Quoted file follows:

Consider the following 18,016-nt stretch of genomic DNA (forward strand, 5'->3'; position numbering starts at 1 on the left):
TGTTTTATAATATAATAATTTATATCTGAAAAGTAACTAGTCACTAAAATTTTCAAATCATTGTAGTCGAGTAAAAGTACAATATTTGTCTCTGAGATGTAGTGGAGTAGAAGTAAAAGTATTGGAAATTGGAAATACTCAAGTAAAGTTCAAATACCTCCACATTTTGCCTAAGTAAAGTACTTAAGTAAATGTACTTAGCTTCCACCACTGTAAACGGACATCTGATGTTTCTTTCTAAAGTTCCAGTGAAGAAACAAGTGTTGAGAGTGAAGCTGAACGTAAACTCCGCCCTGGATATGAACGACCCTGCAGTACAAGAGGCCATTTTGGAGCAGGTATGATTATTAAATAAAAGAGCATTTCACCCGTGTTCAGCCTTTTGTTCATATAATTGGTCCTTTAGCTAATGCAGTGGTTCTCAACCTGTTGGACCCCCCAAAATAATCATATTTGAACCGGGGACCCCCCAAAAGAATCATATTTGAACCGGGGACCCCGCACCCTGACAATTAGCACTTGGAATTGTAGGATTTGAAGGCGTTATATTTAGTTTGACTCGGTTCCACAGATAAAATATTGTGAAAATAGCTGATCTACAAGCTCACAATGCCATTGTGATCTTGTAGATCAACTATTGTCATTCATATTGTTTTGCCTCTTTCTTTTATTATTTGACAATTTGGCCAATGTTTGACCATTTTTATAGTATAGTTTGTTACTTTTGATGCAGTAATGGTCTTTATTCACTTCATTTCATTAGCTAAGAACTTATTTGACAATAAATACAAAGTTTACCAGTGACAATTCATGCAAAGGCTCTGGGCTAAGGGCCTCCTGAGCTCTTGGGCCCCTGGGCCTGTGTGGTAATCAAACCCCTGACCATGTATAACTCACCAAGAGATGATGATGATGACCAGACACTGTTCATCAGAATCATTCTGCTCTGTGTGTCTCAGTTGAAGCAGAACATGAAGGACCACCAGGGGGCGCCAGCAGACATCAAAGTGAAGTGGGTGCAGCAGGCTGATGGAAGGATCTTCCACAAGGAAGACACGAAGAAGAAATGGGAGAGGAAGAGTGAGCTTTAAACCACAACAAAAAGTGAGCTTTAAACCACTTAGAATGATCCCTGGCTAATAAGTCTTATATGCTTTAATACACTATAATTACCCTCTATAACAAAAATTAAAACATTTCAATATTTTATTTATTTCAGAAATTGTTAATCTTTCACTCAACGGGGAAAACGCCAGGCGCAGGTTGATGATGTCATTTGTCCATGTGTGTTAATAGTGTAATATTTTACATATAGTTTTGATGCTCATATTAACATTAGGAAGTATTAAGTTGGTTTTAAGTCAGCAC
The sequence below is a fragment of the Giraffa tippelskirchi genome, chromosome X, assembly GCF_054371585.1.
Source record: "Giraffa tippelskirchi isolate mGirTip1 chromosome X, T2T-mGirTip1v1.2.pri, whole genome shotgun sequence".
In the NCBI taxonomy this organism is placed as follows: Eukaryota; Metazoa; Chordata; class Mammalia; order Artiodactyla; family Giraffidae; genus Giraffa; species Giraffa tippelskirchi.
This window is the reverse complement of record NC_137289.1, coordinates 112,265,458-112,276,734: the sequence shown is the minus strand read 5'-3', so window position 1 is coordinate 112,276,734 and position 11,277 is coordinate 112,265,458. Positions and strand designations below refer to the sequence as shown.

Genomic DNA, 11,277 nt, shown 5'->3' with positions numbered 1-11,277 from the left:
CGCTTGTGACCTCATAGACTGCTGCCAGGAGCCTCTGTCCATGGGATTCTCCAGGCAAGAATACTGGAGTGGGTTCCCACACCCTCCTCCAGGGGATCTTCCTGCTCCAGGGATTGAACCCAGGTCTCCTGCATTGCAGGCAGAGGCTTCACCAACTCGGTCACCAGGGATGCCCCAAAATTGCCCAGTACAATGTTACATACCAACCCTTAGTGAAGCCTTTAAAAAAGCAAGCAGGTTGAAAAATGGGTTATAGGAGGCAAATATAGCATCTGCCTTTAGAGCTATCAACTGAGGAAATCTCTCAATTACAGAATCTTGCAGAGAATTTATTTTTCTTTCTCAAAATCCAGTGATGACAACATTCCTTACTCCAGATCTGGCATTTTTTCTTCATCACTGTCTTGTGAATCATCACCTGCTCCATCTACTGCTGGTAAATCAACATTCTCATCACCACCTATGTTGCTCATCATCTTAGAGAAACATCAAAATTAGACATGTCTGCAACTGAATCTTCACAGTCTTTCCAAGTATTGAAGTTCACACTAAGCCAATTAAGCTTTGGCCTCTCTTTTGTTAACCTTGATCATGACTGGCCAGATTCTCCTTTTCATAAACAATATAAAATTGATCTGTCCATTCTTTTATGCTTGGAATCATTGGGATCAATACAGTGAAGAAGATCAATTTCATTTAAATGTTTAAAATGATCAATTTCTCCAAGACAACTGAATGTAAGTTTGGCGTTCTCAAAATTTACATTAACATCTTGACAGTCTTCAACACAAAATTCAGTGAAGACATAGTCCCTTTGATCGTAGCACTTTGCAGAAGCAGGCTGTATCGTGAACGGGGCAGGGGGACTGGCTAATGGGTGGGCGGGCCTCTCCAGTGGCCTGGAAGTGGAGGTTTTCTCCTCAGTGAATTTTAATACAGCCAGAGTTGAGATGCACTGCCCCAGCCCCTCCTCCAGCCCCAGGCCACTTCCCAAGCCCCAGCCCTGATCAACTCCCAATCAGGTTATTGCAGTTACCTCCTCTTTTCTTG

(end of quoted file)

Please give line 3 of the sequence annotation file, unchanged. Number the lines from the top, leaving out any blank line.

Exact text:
The sequence below is a fragment of the Giraffa tippelskirchi genome, chromosome X, assembly GCF_054371585.1.